Ranked Choice Voting
Ranked choice voting is a critically needed reform with long-term benefits for Massachusetts housing providers. It is similar to the voting method used by MassLandlords members to select our officers and policy priorities. Ranked choice voting is not inherently ideological, and as Australian politics shows, can result in conservative outcomes. On June 4, 2020, the MassLandlords Board of Directors endorsed the concept and the 2020 ballot initiative.
What is Ranked Choice Voting?
Ranked choice voting is a simple upgrade to the way we vote. Right now, we’re forced to choose one candidate. With ranked choice voting, we can list the candidates as “First choice, second choice, third choice” in the order we prefer.
Why Should Landlords Care?
Because right now, someone can get elected to office by appealing only to renters. Under ranked choice voting, candidates will have to appeal to renters and landlords, too.
Look at which representatives and senators proposed the destructive, unfunded eviction moratorium. Mostly they got elected on narrow margins and ideological platforms. We could have prevented evictions during the pandemic by coming up with an affordable way to fund all of this housing. But no. Businesses are ruined and renters are still going to be evicted in the end anyway. Our current voting system produces reps and senators who don’t need to think about the consequences of their actions.
Under ranked choice voting, the polarizing candidates would have been placed far down non-renter ballots. If those same candidates want to win again under ranked choice voting, they will have to adopt more inclusive views!
What is on the 2020 Ballot?
The 2020 Massachusetts Ballot has a Question 2 about ranked choice voting. “Yes” means enact ranked choice voting. MassLandlords encourages you to vote “yes!”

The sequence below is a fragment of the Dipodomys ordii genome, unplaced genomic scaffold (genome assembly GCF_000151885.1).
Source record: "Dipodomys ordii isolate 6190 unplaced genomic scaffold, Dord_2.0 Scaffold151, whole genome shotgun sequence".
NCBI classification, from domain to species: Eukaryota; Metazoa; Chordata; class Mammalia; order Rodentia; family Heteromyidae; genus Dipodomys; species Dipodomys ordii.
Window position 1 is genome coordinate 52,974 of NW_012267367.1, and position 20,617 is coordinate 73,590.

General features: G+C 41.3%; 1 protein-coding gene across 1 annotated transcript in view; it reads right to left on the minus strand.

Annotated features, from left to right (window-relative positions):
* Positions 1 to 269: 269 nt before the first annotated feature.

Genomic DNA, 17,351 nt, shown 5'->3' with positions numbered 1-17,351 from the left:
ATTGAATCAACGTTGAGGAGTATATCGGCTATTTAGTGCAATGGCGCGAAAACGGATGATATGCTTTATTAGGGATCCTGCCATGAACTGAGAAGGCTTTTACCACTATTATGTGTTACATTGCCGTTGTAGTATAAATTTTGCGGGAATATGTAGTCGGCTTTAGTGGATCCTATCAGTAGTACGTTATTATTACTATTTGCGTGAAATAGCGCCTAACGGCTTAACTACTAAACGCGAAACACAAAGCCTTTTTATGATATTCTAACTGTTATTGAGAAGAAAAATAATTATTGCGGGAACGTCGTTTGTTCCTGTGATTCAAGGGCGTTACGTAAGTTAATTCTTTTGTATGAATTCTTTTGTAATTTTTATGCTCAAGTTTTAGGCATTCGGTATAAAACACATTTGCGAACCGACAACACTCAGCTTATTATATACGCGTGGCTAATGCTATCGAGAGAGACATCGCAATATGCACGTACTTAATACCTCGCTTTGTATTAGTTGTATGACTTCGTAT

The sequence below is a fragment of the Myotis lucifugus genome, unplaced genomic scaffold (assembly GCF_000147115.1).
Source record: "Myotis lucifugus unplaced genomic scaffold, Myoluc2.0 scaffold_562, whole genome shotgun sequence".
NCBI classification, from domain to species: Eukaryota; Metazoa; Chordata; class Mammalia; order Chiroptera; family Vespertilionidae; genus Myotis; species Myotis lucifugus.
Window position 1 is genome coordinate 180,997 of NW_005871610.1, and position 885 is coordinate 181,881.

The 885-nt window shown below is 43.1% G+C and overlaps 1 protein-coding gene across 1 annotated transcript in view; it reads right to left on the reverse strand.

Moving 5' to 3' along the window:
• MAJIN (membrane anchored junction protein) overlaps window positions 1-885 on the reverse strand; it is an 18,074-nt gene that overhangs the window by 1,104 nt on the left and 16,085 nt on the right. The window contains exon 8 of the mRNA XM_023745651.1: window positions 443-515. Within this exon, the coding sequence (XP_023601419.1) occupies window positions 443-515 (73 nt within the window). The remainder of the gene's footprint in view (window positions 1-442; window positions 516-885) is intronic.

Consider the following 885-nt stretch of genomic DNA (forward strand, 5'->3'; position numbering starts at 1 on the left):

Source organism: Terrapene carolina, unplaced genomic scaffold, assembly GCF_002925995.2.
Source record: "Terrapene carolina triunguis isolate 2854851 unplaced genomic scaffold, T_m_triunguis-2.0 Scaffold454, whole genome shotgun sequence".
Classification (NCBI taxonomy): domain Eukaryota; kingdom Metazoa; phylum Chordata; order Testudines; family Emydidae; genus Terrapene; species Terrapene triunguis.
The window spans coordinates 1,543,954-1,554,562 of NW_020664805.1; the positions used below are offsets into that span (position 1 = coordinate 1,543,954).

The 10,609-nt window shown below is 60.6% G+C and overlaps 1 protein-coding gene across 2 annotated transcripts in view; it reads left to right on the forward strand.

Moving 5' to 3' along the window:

Read the full ballot text.
Is Ranked Choice Voting Complicated for Voters?
No. While it’s true that ranked choice voting lets you indicate more information on your ballot, which may require more thought, you can complete a ranked choice ballot if you can order an ice cream, with as little or as much effort as you like:
Suppose you want a sundae. You enter your local Democracy Creamery:
|You:||“I’d like a cookie dough sundae.”|
|Ice Cream Shop:||“We’re all out of cookie dough.”|
|You:||“Can I have oreo cookie?”|
|Ice Cream Shop:||“We’re all out of oreo cookie.”|
|You:||“What kind of Democracy are you running here? Can I have mint chip?”|
|Ice Cream Shop:||“Coming right up!”|
|You:||“Good, glad I didn’t get stuck with vanilla.”|
Now imagine you have to write your order down without talking to the ice cream shop crew member. You would list cookie dough first. If they’re out of that, you want oreo cookie second. If they’re out of that, you want mint chip third. If they’re out of that, you’ll take vanilla. It’s that same easy process with ranked choice voting, all in one ballot.
- In Maine’s first-ever statewide use of ranked choice voting, the democratic primary, 87% of voters chose to rank their ballots instead of just picking one candidate.